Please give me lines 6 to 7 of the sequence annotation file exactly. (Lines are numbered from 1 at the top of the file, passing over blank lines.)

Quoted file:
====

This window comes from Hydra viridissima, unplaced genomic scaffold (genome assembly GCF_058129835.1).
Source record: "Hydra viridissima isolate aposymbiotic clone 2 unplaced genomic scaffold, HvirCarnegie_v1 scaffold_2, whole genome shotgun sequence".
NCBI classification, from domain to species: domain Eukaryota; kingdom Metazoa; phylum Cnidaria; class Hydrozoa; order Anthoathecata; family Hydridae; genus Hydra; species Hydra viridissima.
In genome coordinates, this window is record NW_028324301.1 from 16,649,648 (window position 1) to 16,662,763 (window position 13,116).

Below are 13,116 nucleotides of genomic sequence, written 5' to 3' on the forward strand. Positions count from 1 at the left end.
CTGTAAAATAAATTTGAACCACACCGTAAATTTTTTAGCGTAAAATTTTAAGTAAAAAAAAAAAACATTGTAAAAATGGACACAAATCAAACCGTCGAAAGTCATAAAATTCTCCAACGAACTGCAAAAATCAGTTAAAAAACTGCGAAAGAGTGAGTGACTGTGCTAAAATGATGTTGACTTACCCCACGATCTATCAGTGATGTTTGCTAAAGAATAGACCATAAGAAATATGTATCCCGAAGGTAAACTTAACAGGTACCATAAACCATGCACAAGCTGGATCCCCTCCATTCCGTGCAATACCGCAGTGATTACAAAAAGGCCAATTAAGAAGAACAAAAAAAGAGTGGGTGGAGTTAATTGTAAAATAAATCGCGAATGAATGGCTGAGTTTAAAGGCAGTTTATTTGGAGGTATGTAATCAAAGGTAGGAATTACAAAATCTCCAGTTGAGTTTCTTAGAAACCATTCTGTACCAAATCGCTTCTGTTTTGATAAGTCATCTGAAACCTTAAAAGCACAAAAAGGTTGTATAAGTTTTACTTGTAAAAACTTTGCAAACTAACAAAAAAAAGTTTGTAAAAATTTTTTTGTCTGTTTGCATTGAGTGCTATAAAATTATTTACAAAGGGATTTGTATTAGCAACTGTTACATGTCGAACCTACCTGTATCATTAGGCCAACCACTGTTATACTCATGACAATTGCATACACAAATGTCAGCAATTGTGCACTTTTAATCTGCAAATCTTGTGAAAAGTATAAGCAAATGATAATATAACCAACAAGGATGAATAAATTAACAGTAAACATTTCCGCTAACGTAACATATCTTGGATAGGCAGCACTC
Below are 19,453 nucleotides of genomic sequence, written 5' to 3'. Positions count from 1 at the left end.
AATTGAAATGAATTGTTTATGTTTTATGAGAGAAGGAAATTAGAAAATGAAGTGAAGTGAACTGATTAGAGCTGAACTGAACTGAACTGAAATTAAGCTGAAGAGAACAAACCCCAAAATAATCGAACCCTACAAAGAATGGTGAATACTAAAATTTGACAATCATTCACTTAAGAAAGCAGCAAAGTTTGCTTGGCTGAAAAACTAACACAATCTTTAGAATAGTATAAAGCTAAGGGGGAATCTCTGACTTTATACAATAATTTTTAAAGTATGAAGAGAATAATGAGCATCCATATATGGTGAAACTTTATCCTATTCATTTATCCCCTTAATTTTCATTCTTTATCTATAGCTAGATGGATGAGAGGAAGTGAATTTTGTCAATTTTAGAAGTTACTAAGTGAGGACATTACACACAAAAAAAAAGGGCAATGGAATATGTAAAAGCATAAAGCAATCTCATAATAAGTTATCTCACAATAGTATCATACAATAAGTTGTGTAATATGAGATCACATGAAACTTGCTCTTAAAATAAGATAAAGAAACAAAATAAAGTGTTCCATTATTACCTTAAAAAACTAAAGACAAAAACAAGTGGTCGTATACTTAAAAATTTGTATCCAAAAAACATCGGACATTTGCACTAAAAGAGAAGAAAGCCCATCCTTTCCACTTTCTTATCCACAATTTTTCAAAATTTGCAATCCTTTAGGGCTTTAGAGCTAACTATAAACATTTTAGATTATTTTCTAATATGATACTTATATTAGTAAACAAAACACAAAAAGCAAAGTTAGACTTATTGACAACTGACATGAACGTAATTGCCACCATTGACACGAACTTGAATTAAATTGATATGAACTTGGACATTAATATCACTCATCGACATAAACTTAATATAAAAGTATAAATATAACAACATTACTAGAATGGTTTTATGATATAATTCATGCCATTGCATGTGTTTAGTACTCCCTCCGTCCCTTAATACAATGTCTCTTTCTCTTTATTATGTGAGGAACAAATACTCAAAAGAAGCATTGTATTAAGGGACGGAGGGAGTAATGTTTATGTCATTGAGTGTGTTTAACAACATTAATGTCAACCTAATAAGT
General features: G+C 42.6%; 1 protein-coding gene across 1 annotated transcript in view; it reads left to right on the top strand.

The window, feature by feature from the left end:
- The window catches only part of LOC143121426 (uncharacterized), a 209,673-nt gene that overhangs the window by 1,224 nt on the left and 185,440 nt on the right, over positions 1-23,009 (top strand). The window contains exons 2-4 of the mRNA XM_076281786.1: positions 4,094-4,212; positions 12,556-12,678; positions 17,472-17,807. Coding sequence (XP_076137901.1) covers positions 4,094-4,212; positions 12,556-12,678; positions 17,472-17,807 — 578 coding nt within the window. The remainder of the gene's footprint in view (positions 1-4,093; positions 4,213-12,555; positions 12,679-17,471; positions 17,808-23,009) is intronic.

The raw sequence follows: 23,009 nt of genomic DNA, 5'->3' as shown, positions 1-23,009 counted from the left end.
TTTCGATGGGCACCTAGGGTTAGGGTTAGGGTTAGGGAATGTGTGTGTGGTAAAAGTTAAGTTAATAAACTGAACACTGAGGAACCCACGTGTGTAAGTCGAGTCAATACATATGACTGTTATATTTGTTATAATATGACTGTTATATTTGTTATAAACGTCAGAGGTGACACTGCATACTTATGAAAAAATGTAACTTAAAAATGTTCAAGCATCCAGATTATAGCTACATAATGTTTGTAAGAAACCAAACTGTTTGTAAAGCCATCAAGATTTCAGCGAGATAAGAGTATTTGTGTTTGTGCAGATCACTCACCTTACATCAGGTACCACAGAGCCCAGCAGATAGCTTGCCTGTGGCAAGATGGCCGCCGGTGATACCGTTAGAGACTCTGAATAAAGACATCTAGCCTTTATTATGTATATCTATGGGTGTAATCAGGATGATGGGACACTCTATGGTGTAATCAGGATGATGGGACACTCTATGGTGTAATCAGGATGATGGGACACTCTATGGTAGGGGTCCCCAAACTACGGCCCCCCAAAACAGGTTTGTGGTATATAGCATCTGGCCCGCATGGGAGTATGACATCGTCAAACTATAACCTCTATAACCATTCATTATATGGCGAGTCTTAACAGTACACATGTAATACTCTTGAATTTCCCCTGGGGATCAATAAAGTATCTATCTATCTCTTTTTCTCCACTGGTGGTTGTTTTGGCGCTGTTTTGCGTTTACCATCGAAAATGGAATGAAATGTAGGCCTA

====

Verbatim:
CTGTAAAATAAATTTGAACCACACCGTAAATTTTTTAGCGTAAAATTTTAAGTAAAAAAAAAAAACATTGTAAAAATGGACACAAATCAAACCGTCGAAAGTCATAAAATTCTCCAACGAACTGCAAAAATCAGTTAAAAAACTGCGAAAGAGTGAGTGACTGTGCTAAAATGATGTTGACTTACCCCACGATCTATCAGTGATGTTTGCTAAAGAATAGACCATAAGAAATATGTATCCCGAAGGTAAACTTAACAGGTACCATAAACCATGCACAAGCTGGATCCCCTCCATTCCGTGCAATACCGCAGTGATTACAAAAAGGCCAATTAAGAAGAACAAAAAAAGAGTGGGTGGAGTTAATTGTAAAATAAATCGCGAATGAATGGCTGAGTTTAAAGGCAGTTTATTTGGAGGTATGTAATCAAAGGTAGGAATTACAAAATCTCCAGTTGAGTTTCTTAGAAACCATTCTGTACCAAATCGCTTCTGTTTTGATAAGTCATCTGAAACCTTAAAAGCACAAAAAGGTTGTATAAGTTTTACTTGTAAAAACTTTGCAAACTAACAAAAAAAAGTTTGTAAAAATTTTTTTGTCTGTTTGCATTGAGTGCTATAAAATTATTTACAAAGGGATTTGTATTAGCAACTGTTACATGTCGAACCTACCTGTATCATTAGGCCAACCACTGTTATACTCATGACAATTGCATACACAAATGTCAGCAATTGTGCACTTTTAATCTGCAAATCTTGTGAAAAGTATAAGCAAATGATAATATAACCAACAAGGATGAATAAATTAACAGTAAACATTTCCGCTAACGTAACATATCTTGGATAGGCAGCACTC
Below are 19,453 nucleotides of genomic sequence, written 5' to 3'. Positions count from 1 at the left end.